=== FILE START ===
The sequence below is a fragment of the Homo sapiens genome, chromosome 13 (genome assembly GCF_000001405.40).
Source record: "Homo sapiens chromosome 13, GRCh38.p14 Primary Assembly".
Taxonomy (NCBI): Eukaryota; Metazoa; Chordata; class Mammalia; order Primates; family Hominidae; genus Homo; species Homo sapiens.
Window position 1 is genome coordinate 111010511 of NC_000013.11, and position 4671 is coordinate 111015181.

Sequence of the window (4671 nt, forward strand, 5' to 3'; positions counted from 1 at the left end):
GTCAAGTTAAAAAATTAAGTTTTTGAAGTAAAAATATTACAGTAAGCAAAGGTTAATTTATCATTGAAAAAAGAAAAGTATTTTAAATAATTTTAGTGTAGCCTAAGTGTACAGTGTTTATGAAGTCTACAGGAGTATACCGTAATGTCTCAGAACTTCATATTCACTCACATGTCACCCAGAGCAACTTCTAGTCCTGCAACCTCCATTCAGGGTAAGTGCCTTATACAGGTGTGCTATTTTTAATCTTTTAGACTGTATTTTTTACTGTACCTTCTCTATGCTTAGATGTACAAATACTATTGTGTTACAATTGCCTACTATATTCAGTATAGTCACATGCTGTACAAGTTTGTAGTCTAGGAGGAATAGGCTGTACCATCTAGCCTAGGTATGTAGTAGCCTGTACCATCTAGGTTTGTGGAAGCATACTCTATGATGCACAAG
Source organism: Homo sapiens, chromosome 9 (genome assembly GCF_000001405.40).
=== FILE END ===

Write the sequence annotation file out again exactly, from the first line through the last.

The sequence below is a fragment of the Homo sapiens genome, chromosome 13 (genome assembly GCF_000001405.40).
Source record: "Homo sapiens chromosome 13, GRCh38.p14 Primary Assembly".
Taxonomy (NCBI): Eukaryota; Metazoa; Chordata; class Mammalia; order Primates; family Hominidae; genus Homo; species Homo sapiens.
Window position 1 is genome coordinate 111010511 of NC_000013.11, and position 4671 is coordinate 111015181.

Sequence of the window (4671 nt, forward strand, 5' to 3'; positions counted from 1 at the left end):
GTCAAGTTAAAAAATTAAGTTTTTGAAGTAAAAATATTACAGTAAGCAAAGGTTAATTTATCATTGAAAAAAGAAAAGTATTTTAAATAATTTTAGTGTAGCCTAAGTGTACAGTGTTTATGAAGTCTACAGGAGTATACCGTAATGTCTCAGAACTTCATATTCACTCACATGTCACCCAGAGCAACTTCTAGTCCTGCAACCTCCATTCAGGGTAAGTGCCTTATACAGGTGTGCTATTTTTAATCTTTTAGACTGTATTTTTTACTGTACCTTCTCTATGCTTAGATGTACAAATACTATTGTGTTACAATTGCCTACTATATTCAGTATAGTCACATGCTGTACAAGTTTGTAGTCTAGGAGGAATAGGCTGTACCATCTAGCCTAGGTATGTAGTAGCCTGTACCATCTAGGTTTGTGGAAGCATACTCTATGATGCACAAG
Source organism: Homo sapiens, chromosome 9 (genome assembly GCF_000001405.40).